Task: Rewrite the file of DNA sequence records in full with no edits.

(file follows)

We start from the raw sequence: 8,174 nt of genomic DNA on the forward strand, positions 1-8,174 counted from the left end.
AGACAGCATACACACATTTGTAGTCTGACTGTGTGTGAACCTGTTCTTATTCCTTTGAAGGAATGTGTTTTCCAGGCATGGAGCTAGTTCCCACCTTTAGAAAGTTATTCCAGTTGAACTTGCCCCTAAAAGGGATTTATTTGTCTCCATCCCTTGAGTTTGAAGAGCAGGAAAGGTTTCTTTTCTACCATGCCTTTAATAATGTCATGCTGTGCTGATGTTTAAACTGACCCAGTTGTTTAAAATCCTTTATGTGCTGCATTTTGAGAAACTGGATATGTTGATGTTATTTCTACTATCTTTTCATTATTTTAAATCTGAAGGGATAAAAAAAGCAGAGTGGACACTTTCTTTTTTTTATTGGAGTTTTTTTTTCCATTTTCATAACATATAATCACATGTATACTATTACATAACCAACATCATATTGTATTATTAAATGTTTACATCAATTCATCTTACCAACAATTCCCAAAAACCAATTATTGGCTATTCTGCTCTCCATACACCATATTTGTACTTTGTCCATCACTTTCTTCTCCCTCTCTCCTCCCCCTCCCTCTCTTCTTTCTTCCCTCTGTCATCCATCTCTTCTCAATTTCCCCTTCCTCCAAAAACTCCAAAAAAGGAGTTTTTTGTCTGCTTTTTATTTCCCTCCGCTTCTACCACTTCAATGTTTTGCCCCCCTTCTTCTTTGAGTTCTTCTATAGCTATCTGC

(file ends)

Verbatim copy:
We start from the raw sequence: 8,174 nt of genomic DNA on the forward strand, positions 1-8,174 counted from the left end.
AGACAGCATACACACATTTGTAGTCTGACTGTGTGTGAACCTGTTCTTATTCCTTTGAAGGAATGTGTTTTCCAGGCATGGAGCTAGTTCCCACCTTTAGAAAGTTATTCCAGTTGAACTTGCCCCTAAAAGGGATTTATTTGTCTCCATCCCTTGAGTTTGAAGAGCAGGAAAGGTTTCTTTTCTACCATGCCTTTAATAATGTCATGCTGTGCTGATGTTTAAACTGACCCAGTTGTTTAAAATCCTTTATGTGCTGCATTTTGAGAAACTGGATATGTTGATGTTATTTCTACTATCTTTTCATTATTTTAAATCTGAAGGGATAAAAAAAGCAGAGTGGACACTTTCTTTTTTTTATTGGAGTTTTTTTTTCCATTTTCATAACATATAATCACATGTATACTATTACATAACCAACATCATATTGTATTATTAAATGTTTACATCAATTCATCTTACCAACAATTCCCAAAAACCAATTATTGGCTATTCTGCTCTCCATACACCATATTTGTACTTTGTCCATCACTTTCTTCTCCCTCTCTCCTCCCCCTCCCTCTCTTCTTTCTTCCCTCTGTCATCCATCTCTTCTCAATTTCCCCTTCCTCCAAAAACTCCAAAAAAGGAGTTTTTTGTCTGCTTTTTATTTCCCTCCGCTTCTACCACTTCAATGTTTTGCCCCCCTTCTTCTTTGAGTTCTTCTATAGCTATCTGC